The Delayed Digital Revolution-Most Read Print Books

by admin on November 26, 2012

Http://LeonardSipes.Com and Http://MyLifeAudio.Com

The digital revolution  delayed “or” the more things change the more they stay the same.

I enjoy reminding communicators that while we must completely embrace the digital revolution, the principles of communication continue to center on traditional content creation, e-mail with social coming in third for most topics per Pew. See link at the bottom of the article for additional information.

Yep, I love social media and I believe that’s it’s the future of communications. But at the moment, it’s not how most Americans receive messages about brands or causes.

I worked on national advertising and public service campaigns decades ago and most ad  executives from that era would be comfortable with how it’s done today via television, radio and print (traditional media).

Digital Books:

It’s the same with books and other forms of reading material. I keep hearing about digital outselling print books. But I ride a train every day into Washington, D.C. and when I see people reading, 70 percent hold printed books.

Yes, we all have electronic devices for music , podcasts, web searching and e-mail but in this world of rather affluent people riding the train, printed books remain the primary choice of readers.

There are comparisons between social media and digital books. Both are growing by leaps and bounds and communicators who don’t pay attention to emerging trends do so at their own risk. But traditional methods of being influenced or consuming content continue to dominate.

Research from Pew:

More than eight in ten Americans ages 16-29 read a book in the past year, and six in ten used their local public library. Many say they are reading more in the era of digital content, especially on their mobile phones and on computers.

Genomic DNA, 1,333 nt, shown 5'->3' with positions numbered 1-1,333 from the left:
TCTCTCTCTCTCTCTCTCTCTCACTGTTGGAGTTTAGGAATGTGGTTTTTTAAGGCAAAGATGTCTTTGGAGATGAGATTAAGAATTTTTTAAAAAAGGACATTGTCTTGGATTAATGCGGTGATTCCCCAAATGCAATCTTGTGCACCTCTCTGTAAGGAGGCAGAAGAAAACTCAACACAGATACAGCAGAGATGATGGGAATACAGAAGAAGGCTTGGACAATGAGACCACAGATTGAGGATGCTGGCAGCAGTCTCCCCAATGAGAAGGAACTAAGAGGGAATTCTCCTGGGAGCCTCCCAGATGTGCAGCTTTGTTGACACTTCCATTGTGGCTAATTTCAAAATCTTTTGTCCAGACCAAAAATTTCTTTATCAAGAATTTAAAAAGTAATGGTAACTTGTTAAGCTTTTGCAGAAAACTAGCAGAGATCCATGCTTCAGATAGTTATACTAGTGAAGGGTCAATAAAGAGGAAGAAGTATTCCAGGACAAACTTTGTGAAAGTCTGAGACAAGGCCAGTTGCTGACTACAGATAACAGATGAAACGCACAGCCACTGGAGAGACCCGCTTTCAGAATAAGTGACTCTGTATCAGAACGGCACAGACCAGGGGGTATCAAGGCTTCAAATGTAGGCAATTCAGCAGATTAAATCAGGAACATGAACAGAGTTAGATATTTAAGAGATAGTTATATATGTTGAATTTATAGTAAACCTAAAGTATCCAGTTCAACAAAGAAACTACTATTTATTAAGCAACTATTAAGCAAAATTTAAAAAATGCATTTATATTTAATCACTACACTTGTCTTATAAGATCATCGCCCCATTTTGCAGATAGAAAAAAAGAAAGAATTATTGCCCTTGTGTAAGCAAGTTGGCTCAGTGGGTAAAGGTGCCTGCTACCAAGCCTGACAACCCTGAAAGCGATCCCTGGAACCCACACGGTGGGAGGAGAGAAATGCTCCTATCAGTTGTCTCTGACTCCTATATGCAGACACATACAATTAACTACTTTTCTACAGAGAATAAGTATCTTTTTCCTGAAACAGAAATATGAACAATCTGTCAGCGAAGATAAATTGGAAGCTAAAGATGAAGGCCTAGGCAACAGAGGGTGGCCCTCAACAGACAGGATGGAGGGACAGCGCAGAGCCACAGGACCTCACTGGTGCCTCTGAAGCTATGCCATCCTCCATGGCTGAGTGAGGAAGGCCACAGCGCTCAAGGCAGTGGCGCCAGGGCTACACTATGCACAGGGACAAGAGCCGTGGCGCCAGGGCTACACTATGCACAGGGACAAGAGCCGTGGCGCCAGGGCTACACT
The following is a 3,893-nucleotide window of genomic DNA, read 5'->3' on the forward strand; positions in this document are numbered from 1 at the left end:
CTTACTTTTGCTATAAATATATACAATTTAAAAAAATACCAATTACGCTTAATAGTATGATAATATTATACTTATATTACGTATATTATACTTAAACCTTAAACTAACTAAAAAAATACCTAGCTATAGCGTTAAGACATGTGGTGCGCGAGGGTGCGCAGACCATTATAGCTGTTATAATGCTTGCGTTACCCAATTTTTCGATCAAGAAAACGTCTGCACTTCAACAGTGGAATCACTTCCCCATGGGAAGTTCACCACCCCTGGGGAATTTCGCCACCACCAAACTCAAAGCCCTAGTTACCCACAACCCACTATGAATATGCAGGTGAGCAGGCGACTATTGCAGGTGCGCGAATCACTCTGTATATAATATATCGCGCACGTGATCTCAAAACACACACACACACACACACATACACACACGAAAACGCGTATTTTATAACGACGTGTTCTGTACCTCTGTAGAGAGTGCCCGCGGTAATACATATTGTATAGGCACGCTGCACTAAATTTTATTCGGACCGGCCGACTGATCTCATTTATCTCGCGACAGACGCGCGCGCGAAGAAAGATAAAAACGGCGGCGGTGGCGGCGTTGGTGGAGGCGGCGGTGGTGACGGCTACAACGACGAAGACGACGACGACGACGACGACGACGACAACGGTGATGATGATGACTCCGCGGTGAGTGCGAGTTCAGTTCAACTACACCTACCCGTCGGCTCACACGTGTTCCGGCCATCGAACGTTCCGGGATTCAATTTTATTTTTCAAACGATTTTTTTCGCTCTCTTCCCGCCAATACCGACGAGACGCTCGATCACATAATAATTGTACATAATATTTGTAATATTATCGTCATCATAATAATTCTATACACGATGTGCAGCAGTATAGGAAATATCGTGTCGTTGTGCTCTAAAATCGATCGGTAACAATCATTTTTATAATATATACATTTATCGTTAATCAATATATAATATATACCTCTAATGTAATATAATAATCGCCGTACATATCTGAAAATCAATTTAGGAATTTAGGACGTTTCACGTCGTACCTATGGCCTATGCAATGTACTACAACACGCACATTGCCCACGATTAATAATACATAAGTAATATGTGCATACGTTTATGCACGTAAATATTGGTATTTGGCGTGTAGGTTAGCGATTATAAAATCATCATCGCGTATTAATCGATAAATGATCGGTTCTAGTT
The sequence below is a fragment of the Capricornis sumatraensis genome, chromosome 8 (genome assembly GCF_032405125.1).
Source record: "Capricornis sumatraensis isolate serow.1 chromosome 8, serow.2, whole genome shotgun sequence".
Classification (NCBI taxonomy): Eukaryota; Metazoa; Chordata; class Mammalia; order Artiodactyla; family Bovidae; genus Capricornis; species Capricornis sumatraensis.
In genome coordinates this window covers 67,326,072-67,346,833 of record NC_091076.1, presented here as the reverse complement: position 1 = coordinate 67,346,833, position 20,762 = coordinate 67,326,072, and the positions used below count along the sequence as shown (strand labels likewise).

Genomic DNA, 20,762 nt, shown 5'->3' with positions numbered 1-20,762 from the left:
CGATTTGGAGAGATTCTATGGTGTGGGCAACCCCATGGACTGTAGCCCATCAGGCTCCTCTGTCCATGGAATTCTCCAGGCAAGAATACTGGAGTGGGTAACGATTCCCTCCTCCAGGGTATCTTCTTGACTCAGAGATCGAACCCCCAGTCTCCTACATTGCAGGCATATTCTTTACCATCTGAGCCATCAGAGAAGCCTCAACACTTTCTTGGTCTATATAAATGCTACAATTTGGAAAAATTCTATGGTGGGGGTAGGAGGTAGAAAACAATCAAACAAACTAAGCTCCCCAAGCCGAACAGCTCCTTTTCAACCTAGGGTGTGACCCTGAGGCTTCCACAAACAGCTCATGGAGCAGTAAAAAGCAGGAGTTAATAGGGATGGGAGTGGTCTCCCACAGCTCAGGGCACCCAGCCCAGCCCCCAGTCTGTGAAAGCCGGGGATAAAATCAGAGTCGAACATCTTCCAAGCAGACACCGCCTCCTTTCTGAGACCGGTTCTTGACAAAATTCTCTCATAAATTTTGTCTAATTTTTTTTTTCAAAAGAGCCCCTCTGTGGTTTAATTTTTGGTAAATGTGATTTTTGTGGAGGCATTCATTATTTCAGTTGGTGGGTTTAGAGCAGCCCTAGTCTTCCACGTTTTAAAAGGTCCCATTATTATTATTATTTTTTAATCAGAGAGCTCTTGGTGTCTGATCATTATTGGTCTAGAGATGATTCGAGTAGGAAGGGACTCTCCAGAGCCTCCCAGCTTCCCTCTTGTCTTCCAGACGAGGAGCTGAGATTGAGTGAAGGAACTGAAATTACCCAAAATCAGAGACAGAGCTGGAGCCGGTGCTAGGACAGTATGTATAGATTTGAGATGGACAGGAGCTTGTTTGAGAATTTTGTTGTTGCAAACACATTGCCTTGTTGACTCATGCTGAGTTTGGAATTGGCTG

According to a nationally representative poll by the Pew Research Center’s Internet & American Life Project:

  • 83% of Americans between the ages of 16 and 29 read a book in the past year.
  • 75% read a print book, 19% read an e-book, and 11% listened to an audiobook (my emphasis added).
  • Among Americans who read e-books, those under age 30 are more likely to read their e-books on a cell phone (41%) or computer (55%) than on an e-book reader such as a Kindle (23%) or tablet (16%).
  • Overall, 47% of younger Americans read long-form e-content such as books, magazines or newspapers. E-content readers under age 30 are more likely than older e-content readers to say that they are reading more these days due to the availability of e-content (40% vs. 28%).
  • About half (48%) of readers under age 30 said they had purchased their most recently read book. Another 24% said they had borrowed it from a friend or family member, and 14% said they borrowed it from a library.

Best, Len.

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Read or download the full report:

For additional information on traditional verses social media, see or search for “traditional media” in the search box for this site.



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